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Allysa B. Peyton, Assistant Curator of Asian Art
July 24, 2020
Museums are full of objects that have had past lives. Lives that include ownership, display, exhibition history, and sometimes food! Working in the Asian wing and working with traditional religious art at the Harn Museum of Art, random thoughts about incarnations in everyday life often come to me. When I refer to past lives in this instance, though, I’m talking about the experience that the object had before it became a vehicle for aesthetic appreciation…when its functionality or place in the world was its primary purpose for being.
If you spend some time in the Korean gallery, you’ll see many formerly functional objects that are displayed as objects of contemplation. In particular, there is a maebyeong, or plum vase that has a past life that may surprise you. It was made in the Goryeo1 Dynasty (918–1392), at a time when the production of celadon ceramics flourished between the 11th and 14th centuries. Although inspired by Chinese tradition and technology, celadons produced in Korea developed a distinctive identity and style of their own. Under the glaze, potters inlaid pictorial designs with black and white slip (sanggam)—in this case, ducks and water grasses are highlighted in a central cartouche. The beautifully crackled glaze? That’s a good thing, too.
Art historians talk about vases as one would describe a body, as if these are little human torsos. Maebyeong are characteristically curvy, with large, rounded “shoulders,” a tapered “waist,” and a small, cup-shaped “mouth.” (And yes, a flared “bottom’” which may or may not be a body reference—you decide.) Some maebyeong, like the one at the Harn, have a series of designs on the shoulders which may correspond to the Goryeo-period practice of covering the mouth of the vessel with a cloth.
So in its past life, before looking fabulous under Plexiglas at our museum, what was it used for? Maebyeong have long been considered storage vessels for wine or alcoholic beverages; some still have a cup that accompanies them and fits over the top.
During the Goryeo Dynasty, a ship full of regional specialties sunk in the East Sea on its way to the capital. Amid the shipwreck’s remains were two maebyeong, which were ultimately featured in an exhibition organized by the National Research Institute of Maritime Cultural Heritage. Accompanying the vases were wooden tags that described their contents, valuable gifts of honey and sesame oil, and the intended recipients of such gifts. This discovery shed new light on the perception that they were used mainly to hold alcoholic beverages.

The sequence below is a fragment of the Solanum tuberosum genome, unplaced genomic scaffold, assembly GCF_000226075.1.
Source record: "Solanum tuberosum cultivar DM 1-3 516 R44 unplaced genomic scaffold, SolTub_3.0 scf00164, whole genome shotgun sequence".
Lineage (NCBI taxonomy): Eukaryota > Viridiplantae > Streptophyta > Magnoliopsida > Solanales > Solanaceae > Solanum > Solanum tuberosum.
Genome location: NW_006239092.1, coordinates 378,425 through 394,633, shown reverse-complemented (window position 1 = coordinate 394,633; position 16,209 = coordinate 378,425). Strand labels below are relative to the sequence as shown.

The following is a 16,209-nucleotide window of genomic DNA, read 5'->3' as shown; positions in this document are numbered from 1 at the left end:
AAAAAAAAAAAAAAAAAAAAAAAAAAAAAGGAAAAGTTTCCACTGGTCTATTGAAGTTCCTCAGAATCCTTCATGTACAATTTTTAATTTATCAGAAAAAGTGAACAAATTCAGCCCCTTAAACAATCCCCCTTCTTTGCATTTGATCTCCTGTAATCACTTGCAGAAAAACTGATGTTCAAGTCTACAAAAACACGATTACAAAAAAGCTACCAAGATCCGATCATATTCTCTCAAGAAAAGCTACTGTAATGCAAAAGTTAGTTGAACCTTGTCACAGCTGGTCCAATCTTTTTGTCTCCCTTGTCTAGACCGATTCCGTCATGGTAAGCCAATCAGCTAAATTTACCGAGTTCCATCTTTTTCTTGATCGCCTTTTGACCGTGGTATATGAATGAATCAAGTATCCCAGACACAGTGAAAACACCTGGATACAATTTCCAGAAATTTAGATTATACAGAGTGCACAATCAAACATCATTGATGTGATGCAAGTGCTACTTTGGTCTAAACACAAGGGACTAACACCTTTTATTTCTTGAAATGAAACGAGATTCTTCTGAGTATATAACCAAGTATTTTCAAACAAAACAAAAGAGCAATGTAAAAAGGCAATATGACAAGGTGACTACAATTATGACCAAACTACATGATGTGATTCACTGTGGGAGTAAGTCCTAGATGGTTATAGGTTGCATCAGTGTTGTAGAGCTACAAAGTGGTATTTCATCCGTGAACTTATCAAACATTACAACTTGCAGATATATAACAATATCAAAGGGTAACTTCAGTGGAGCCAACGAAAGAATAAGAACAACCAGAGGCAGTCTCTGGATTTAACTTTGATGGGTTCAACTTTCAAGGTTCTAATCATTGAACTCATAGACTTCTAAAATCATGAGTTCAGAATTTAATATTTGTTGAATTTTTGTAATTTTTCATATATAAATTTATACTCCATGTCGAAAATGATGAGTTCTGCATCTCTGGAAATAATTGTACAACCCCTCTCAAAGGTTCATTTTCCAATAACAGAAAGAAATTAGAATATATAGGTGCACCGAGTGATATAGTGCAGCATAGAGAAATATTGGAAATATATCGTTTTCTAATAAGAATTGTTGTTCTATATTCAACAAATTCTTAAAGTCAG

Nothing makes me happier than when art and food history come together. As a perpetually hungry art historian and food lover, this kind of synergy makes for a good day. If you like this kind of thing, there is a list below of excellent exhibition catalogs and books that will excite the foodie/art lover/hungry person.
On a smaller scale, it is possible to be inspired in the kitchen by our single prunus vase. What better way to show off what you’ve learned about the maebyeong by preparing a meal in its honor?
To this end, a traditional preparation referred to in the Dongguk Sesigi (Record of Seasonal Customs in Korea, 1849) is listed below, featuring sesame oil, as may have been kept in our lovely maebyeong.
Goldongmyeon and Bibim Guksu
For the sauce:
3 Tablespoons gochujang paste (fermented chili paste, available in Asian markets)
1 Tablespoon gochugaru (or chili pepper flakes)
2 Tablespoons sugar or honey
2 Tablespoons rice or apple cider vinegar
1 Tablespoon soy sauce
1 clove garlic, minced
1 Tablespoon sesame oil
1 Teaspoon sesame seeds
For the noodles:
1 cucumber, julienned
3–4 red cabbage leaves, julienned, 3–4 lettuce leaves
½ cup thinly sliced kimchi
8 ounces buckwheat flour noodles
1 egg, hard-boiled (optional)
For the sauce:
In a bowl, mix together all of the sauce ingredients and set aside. Keep (the sauce) cool.
For the noodles:
Place all of the prepared vegetables in a bowl and keep cool in the refrigerator.
Bring a medium-sized pot of water to a boil over high heat. Cook the noodles according to the package directions. Drain quickly and shock in cold water to stop the cooking process. Drain and rinse the noodles in icy water. Make 2 single-serving-sized mounds. Place the mounds in the colander to drain.
Place the noodles in the middle of a serving bowl and arrange the cold vegetables and eggs (if using) over the noodles. The sauce can be served on top or separately.
Albala, Ken. The Food History Reader: Primary Sources. London, New York: Bloomsbury Academic, 2014.
Clunas, Craig. “Wine Foaming in Gold, Tea Brewing in Jade: Drinking Culture in Ming Dynasty China,” Oriental Art, vol. XLIV, no. 2, (Summer 1998): 8–10.
Hamilton, Roy W. The Art of Rice: Spirit and Sustenance in Asia. Los Angeles: UCLA Fowler Museum of Cultural History, 2003.
Korean Cuisine: An Illustrated History. London: Reaktion Books, 2008.
Moon, Seungsook. “Buddhist Temple Food in South Korea: Interests and Agency in the Reinvention of Tradition in the Age of Globalization,” Korea Journal, vol. 48. no. 4(Winter 2008): 147–180.
Priewe, Sascha. “Ritual and Revelry: The Art of Drinking in Asia: An Exhibition at the British Museum,” Orientations, vol. 43, no. 6 (2012): 92–97.
Rose, Sarah. For All the Tea in China: How England Stole the World's Favorite Drink and Changed History. New York: Penguin, 2011.
Walraven, B. C. A. “Bardot Soup and Confucian’s Meat: Food and Korean Identity in Global Context” In K. J. Cwiertka & B. C. A. Walraven (Eds.), Asian Food: the Global and the Local. Honolulu, HI: Routledge, 2002.
1Before the system of Romanization changed from McCune-Reischauer to the Revised Romanization (in the South) in 2000, this dynasty was called Koryo. The modern name of Korea is derived from this dynasty’s name